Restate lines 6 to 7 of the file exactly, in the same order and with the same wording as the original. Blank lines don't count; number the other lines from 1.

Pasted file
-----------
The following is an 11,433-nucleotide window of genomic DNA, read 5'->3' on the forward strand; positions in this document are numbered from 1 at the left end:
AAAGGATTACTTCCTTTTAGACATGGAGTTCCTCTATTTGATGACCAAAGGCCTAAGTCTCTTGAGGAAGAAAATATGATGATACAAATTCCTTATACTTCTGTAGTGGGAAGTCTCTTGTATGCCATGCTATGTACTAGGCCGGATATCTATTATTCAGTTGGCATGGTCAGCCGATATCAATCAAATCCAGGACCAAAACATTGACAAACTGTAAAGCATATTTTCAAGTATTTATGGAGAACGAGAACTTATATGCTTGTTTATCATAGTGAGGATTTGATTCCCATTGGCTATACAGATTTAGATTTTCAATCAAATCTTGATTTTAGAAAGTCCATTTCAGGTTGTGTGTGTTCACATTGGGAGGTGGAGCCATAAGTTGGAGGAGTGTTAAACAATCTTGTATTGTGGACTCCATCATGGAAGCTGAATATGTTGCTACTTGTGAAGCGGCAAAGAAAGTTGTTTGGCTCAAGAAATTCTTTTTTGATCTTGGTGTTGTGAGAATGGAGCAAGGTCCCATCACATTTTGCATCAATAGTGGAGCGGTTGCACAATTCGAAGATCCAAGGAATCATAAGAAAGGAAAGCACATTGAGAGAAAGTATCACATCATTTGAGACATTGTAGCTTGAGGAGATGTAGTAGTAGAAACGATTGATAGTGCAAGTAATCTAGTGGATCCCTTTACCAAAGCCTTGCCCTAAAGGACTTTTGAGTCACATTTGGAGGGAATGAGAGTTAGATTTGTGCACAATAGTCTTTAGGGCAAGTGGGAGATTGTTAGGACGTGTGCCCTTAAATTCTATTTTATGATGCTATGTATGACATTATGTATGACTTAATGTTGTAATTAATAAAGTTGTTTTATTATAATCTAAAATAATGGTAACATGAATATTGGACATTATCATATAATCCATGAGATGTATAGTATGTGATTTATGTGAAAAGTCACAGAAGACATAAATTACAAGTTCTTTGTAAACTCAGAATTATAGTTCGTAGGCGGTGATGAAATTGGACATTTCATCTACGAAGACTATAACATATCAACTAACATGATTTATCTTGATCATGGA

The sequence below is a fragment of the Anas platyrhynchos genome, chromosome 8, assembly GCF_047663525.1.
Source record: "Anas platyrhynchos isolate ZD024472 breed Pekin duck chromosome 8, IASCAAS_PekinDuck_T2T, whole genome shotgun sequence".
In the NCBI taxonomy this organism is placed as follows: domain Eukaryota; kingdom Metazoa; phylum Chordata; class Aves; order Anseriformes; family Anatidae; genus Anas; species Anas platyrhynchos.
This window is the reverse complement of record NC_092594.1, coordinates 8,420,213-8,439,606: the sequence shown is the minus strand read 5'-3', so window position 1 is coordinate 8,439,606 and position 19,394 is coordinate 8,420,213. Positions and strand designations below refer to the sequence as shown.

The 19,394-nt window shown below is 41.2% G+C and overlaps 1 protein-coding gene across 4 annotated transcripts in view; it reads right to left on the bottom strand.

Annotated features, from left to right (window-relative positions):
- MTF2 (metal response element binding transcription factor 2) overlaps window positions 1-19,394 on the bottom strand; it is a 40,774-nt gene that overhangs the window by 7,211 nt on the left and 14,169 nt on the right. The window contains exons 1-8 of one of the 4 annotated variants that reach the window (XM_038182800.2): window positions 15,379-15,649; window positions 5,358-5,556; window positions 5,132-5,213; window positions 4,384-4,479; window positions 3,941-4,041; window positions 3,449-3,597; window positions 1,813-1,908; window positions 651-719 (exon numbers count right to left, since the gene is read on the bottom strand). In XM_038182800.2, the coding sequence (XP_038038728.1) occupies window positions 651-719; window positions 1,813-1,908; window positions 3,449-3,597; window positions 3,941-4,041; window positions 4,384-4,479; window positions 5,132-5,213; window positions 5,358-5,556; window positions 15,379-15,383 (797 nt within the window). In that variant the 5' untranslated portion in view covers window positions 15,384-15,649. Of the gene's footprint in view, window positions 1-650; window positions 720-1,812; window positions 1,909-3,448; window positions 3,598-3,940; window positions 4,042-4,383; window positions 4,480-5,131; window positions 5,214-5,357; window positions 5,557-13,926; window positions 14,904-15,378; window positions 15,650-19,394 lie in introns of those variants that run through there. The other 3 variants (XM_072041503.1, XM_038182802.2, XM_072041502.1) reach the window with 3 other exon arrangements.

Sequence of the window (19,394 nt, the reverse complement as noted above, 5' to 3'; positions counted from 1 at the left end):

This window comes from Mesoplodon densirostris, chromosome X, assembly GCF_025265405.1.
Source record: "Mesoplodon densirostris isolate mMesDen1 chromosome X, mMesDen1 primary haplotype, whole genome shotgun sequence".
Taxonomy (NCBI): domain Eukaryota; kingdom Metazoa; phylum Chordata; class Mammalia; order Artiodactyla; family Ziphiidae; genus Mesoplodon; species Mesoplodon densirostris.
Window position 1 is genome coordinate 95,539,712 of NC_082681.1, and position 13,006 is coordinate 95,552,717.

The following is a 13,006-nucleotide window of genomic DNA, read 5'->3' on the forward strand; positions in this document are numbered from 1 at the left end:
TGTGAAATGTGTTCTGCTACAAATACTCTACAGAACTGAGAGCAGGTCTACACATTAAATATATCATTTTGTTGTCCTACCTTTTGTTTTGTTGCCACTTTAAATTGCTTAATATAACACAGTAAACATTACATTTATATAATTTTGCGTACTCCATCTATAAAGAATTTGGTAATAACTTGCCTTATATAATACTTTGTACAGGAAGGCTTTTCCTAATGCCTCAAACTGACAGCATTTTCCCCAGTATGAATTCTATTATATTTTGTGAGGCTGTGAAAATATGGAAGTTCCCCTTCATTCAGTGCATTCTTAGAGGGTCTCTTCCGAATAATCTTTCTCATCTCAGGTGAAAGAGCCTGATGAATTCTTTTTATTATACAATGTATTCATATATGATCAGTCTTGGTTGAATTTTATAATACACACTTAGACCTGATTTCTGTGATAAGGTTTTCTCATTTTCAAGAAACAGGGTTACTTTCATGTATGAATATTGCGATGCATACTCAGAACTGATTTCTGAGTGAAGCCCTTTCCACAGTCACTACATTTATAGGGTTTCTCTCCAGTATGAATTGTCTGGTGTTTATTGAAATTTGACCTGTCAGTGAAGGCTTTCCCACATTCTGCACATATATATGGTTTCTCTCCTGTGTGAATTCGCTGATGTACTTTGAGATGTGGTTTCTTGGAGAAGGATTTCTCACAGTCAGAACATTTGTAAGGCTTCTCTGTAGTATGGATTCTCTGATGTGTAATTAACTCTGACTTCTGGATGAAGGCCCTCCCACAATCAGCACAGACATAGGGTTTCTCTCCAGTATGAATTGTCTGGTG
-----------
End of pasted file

This window is the reverse complement of record NC_092594.1, coordinates 8,420,213-8,439,606: the sequence shown is the minus strand read 5'-3', so window position 1 is coordinate 8,439,606 and position 19,394 is coordinate 8,420,213. Positions and strand designations below refer to the sequence as shown.

The 19,394-nt window shown below is 41.2% G+C and overlaps 1 protein-coding gene across 4 annotated transcripts in view; it reads right to left on the bottom strand.